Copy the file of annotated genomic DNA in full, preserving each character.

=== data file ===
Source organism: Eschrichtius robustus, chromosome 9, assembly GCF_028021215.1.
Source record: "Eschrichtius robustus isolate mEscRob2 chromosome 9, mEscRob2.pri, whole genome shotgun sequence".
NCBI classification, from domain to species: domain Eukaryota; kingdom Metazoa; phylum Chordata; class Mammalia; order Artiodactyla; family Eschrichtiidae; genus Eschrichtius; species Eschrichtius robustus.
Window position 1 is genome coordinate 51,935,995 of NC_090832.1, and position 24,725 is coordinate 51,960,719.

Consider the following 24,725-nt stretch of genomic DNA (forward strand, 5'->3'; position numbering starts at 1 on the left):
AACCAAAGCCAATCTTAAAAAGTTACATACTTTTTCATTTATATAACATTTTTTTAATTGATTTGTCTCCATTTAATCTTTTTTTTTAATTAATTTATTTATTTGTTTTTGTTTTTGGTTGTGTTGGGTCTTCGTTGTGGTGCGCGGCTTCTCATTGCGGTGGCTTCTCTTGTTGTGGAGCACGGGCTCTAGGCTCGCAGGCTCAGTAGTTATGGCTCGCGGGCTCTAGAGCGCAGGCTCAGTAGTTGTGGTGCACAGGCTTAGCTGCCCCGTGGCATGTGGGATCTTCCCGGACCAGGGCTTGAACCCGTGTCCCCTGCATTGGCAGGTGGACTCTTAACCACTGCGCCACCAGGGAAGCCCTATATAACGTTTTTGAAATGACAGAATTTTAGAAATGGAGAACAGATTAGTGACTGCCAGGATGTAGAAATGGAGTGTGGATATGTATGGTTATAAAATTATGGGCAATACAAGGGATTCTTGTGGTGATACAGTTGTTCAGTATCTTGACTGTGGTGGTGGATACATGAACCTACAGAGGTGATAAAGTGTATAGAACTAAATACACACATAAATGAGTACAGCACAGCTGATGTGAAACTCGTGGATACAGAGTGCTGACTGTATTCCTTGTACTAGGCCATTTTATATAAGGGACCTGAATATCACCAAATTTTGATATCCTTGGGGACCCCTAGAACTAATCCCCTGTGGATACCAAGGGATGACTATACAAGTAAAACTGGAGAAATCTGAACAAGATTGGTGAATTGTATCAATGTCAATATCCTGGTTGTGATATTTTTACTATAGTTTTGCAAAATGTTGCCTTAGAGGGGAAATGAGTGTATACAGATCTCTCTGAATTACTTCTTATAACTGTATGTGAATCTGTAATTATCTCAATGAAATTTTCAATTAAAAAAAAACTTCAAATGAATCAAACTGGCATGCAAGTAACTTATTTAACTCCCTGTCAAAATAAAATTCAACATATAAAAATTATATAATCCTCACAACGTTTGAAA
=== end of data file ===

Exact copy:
Source organism: Eschrichtius robustus, chromosome 9, assembly GCF_028021215.1.
Source record: "Eschrichtius robustus isolate mEscRob2 chromosome 9, mEscRob2.pri, whole genome shotgun sequence".
NCBI classification, from domain to species: domain Eukaryota; kingdom Metazoa; phylum Chordata; class Mammalia; order Artiodactyla; family Eschrichtiidae; genus Eschrichtius; species Eschrichtius robustus.
Window position 1 is genome coordinate 51,935,995 of NC_090832.1, and position 24,725 is coordinate 51,960,719.

Consider the following 24,725-nt stretch of genomic DNA (forward strand, 5'->3'; position numbering starts at 1 on the left):
AACCAAAGCCAATCTTAAAAAGTTACATACTTTTTCATTTATATAACATTTTTTTAATTGATTTGTCTCCATTTAATCTTTTTTTTTAATTAATTTATTTATTTGTTTTTGTTTTTGGTTGTGTTGGGTCTTCGTTGTGGTGCGCGGCTTCTCATTGCGGTGGCTTCTCTTGTTGTGGAGCACGGGCTCTAGGCTCGCAGGCTCAGTAGTTATGGCTCGCGGGCTCTAGAGCGCAGGCTCAGTAGTTGTGGTGCACAGGCTTAGCTGCCCCGTGGCATGTGGGATCTTCCCGGACCAGGGCTTGAACCCGTGTCCCCTGCATTGGCAGGTGGACTCTTAACCACTGCGCCACCAGGGAAGCCCTATATAACGTTTTTGAAATGACAGAATTTTAGAAATGGAGAACAGATTAGTGACTGCCAGGATGTAGAAATGGAGTGTGGATATGTATGGTTATAAAATTATGGGCAATACAAGGGATTCTTGTGGTGATACAGTTGTTCAGTATCTTGACTGTGGTGGTGGATACATGAACCTACAGAGGTGATAAAGTGTATAGAACTAAATACACACATAAATGAGTACAGCACAGCTGATGTGAAACTCGTGGATACAGAGTGCTGACTGTATTCCTTGTACTAGGCCATTTTATATAAGGGACCTGAATATCACCAAATTTTGATATCCTTGGGGACCCCTAGAACTAATCCCCTGTGGATACCAAGGGATGACTATACAAGTAAAACTGGAGAAATCTGAACAAGATTGGTGAATTGTATCAATGTCAATATCCTGGTTGTGATATTTTTACTATAGTTTTGCAAAATGTTGCCTTAGAGGGGAAATGAGTGTATACAGATCTCTCTGAATTACTTCTTATAACTGTATGTGAATCTGTAATTATCTCAATGAAATTTTCAATTAAAAAAAAACTTCAAATGAATCAAACTGGCATGCAAGTAACTTATTTAACTCCCTGTCAAAATAAAATTCAACATATAAAAATTATATAATCCTCACAACGTTTGAAA